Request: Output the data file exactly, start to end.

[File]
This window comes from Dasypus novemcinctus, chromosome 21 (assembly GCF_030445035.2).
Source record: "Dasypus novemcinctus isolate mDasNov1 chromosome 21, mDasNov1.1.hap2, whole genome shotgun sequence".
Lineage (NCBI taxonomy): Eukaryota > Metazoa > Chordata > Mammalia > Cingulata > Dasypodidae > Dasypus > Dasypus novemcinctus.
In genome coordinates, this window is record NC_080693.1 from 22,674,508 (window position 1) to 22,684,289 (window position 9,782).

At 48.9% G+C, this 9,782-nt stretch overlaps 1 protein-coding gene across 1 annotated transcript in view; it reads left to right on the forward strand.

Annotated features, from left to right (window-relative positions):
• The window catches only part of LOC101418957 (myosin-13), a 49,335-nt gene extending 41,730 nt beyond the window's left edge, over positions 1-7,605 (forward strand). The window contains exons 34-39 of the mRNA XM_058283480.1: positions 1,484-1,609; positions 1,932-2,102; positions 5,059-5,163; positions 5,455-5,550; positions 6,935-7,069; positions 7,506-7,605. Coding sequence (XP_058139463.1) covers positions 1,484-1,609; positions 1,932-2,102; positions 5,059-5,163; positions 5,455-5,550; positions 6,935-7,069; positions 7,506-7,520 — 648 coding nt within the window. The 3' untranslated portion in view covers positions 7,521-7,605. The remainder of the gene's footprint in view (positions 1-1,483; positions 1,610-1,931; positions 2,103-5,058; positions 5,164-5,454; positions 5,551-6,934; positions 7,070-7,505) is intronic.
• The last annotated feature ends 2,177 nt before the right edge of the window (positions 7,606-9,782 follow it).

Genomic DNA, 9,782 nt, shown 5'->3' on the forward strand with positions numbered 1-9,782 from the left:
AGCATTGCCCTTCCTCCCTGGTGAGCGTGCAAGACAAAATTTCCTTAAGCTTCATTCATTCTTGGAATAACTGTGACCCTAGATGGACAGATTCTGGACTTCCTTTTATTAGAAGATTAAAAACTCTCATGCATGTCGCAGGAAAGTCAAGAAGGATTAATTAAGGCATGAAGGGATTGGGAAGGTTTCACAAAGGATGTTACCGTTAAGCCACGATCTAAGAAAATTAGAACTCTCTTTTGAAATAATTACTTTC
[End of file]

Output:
This window comes from Dasypus novemcinctus, chromosome 21 (assembly GCF_030445035.2).
Source record: "Dasypus novemcinctus isolate mDasNov1 chromosome 21, mDasNov1.1.hap2, whole genome shotgun sequence".
Lineage (NCBI taxonomy): Eukaryota > Metazoa > Chordata > Mammalia > Cingulata > Dasypodidae > Dasypus > Dasypus novemcinctus.
In genome coordinates, this window is record NC_080693.1 from 22,674,508 (window position 1) to 22,684,289 (window position 9,782).

At 48.9% G+C, this 9,782-nt stretch overlaps 1 protein-coding gene across 1 annotated transcript in view; it reads left to right on the forward strand.

Annotated features, from left to right (window-relative positions):
• The window catches only part of LOC101418957 (myosin-13), a 49,335-nt gene extending 41,730 nt beyond the window's left edge, over positions 1-7,605 (forward strand). The window contains exons 34-39 of the mRNA XM_058283480.1: positions 1,484-1,609; positions 1,932-2,102; positions 5,059-5,163; positions 5,455-5,550; positions 6,935-7,069; positions 7,506-7,605. Coding sequence (XP_058139463.1) covers positions 1,484-1,609; positions 1,932-2,102; positions 5,059-5,163; positions 5,455-5,550; positions 6,935-7,069; positions 7,506-7,520 — 648 coding nt within the window. The 3' untranslated portion in view covers positions 7,521-7,605. The remainder of the gene's footprint in view (positions 1-1,483; positions 1,610-1,931; positions 2,103-5,058; positions 5,164-5,454; positions 5,551-6,934; positions 7,070-7,505) is intronic.
• The last annotated feature ends 2,177 nt before the right edge of the window (positions 7,606-9,782 follow it).

Genomic DNA, 9,782 nt, shown 5'->3' on the forward strand with positions numbered 1-9,782 from the left:
AGCATTGCCCTTCCTCCCTGGTGAGCGTGCAAGACAAAATTTCCTTAAGCTTCATTCATTCTTGGAATAACTGTGACCCTAGATGGACAGATTCTGGACTTCCTTTTATTAGAAGATTAAAAACTCTCATGCATGTCGCAGGAAAGTCAAGAAGGATTAATTAAGGCATGAAGGGATTGGGAAGGTTTCACAAAGGATGTTACCGTTAAGCCACGATCTAAGAAAATTAGAACTCTCTTTTGAAATAATTACTTTC